• The newspaper is not just about news and sport (or opinion) – much of the content of the Sun is already monetized online (Page 3, Bingo); further considerable portions are being monetized very effectively online, just not by News International (classifieds, reader offers etc).
  • The print title is a social object – No I don’t mean in the tree-hugging, twitter-will-save-the-world way. Average readership of a national newspaper is 2-3 people. Being social, offline, supports advertising but not cover price revenue. Interestingly, most media owners love secondary reading, not seeing it a cannibalization of readership. Again, Murdoch risks damaging precisely this aspect of newspaper consumption. And, newspapers are social in another way too. Part of the attraction of mass media is that they can form topics for discussion in social groups. Online has actually been very efficient at enabling this. Paywall’s are very bad at encouraging this sort of behavior. Like music licensing, once I’ve paid for online content, I feel I should be able to share it, not with the whole web, but certainly with my immediate networks.
  • Subscriptions are not rare – The failure of music subscription services and of registration / pay-walling in general are taken (by the ‘free’ lobby) to mean that consumers won’t pay for things by subscription . In fact consumers sign up to all sorts of licence / subscription deals: for their Sky packages, for their broadband, for their mobile phones, for their travel cards, for football seats. The barrier to subscriptions is not a general resistance but the ability to demonstrate value.
  • Online all content is micro-content – At the point at which the consumer is going to be asked to part with cash, they are about to interact not with the entire contents of a newspaper, but with a particular piece of content (whether they’re searching on Bing, on Google, or on the Sun’s own website). Pricing, therefore needs to be proportionate.

So what it adds up to is the need to ask for the customer to pay more, for less, in a less convenient medium, in a way that they probably don’t know how to navigate.

But it’s not a one way lesson. Whilst Murdoch’s move creates uncertainty, the key lesson for the free lobby is that the content producers are being squeezed out of existence. Is this obvious? I think it is but it never seems to be admitted to by those hawking that ‘information wants to be free’. Or does information also ‘want’ to be of a high quality and across a wide variety of topics? An older and more certain cliche comes to mind: ‘you get what you pay for’.

Today newspaper websites are seen as a marketing tool rather than purely a delivery channel. The new marketplace means online papers will have to be commercially viable in their own right. With no indication of an acceptable online advertising model; we are still awaiting the revolution which does in fact come at the end of Shirky’s argument. Will we end up with free content? undoubtedly. Will it be any good?  Will Rupert Murdoch own it? We’ll have to wait and see.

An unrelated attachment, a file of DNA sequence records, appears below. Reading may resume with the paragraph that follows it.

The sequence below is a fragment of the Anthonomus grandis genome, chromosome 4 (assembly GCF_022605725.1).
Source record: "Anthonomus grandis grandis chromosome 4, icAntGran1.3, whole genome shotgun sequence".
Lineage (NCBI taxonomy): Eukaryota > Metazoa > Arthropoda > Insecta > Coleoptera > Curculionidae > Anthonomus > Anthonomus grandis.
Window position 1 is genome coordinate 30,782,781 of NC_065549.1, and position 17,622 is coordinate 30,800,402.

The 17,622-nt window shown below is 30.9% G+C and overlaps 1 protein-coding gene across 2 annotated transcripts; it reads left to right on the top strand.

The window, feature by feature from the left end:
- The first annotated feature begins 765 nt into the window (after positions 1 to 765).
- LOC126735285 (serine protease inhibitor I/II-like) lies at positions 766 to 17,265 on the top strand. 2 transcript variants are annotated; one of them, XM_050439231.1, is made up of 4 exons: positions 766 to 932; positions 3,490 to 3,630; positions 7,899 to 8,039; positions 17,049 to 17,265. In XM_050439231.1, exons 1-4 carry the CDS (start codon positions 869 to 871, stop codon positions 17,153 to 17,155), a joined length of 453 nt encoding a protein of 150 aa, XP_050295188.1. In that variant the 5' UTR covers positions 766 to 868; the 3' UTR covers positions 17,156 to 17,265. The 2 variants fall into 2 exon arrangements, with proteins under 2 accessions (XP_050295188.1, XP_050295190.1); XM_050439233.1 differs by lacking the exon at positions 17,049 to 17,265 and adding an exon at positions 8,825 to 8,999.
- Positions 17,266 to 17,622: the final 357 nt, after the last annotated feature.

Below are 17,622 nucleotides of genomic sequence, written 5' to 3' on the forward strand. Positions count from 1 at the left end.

Care less Wispa

Does anyone else think the following – one an honest-to-goodness advertising campaign (from Fallon no less) and one a piss-take of the world without computers – look suprisingly similar?

(And yes, that is Rolf Harris).

The entire cracked photoshop contest is a lot of fun, imagining what the world would be like if the internet disappeared tomorrow. Particularly good is the theatre audience watching a cat doing something cute (a la YouTube) and the real life Rick-rolling.

The Wispa campaign basically says: people like sharing this crap on the internet, now let’s take some pap and shove it on a billboard sign. There’s something interesting in the idea from the point of view of creating salient advertising – each poster will be unusual and might make the passerby wonder what on earth it is about? But – of course – it will also be meaningless to most people.

Salience is important, but… erm… what the hell has it got to do with chocolate bars.

The site explains:

“We’ve decided to give our advertising space to you guys as a thank you for all the love you’ve shown to Wispa.”

“We have bought thousands of billboards all over the UK and Ireland so that you can share your special messages with the world. Yes, that’s right, you let us know your special message and if it gets selected we will post it on a real billboard in the location of your choice.

“So if your mum lives in Birmingham you could post her a special message, say a poem, and we’ll try to give you a site as near to her as possible.”

Here’s one:

(It’s for a dog!)

All of them are up on the site. There’s also the ‘gold panel’ of ‘normal’ (there needs to be about five sets of inverted commas around this freak show) people like Cara Stripp. Does anyone older than Cluster (see above), really think that these profiles aren’t made up?

As you have probably guessed I love Wispa, and was really keen for Cadbury to bring it back. So a few years ago I got involved with the bring back Wispa facebook group, and even though it is now back, I still spend lots of time on the site chatting to other Wispa fans and getting involved wherever I can.

I love Wispa because it’s something that I grew up with and it holds good memories for me. Everyone remembers their favourite sweet as a kid and for me it’s never changed. I like the special texture and just the fact that it tastes so gooooood!

My love of Wispa has become infamous and I often receive Wispas as parts of presents from friends and family. I even have Wispa earrings and a necklace which were specially made for me!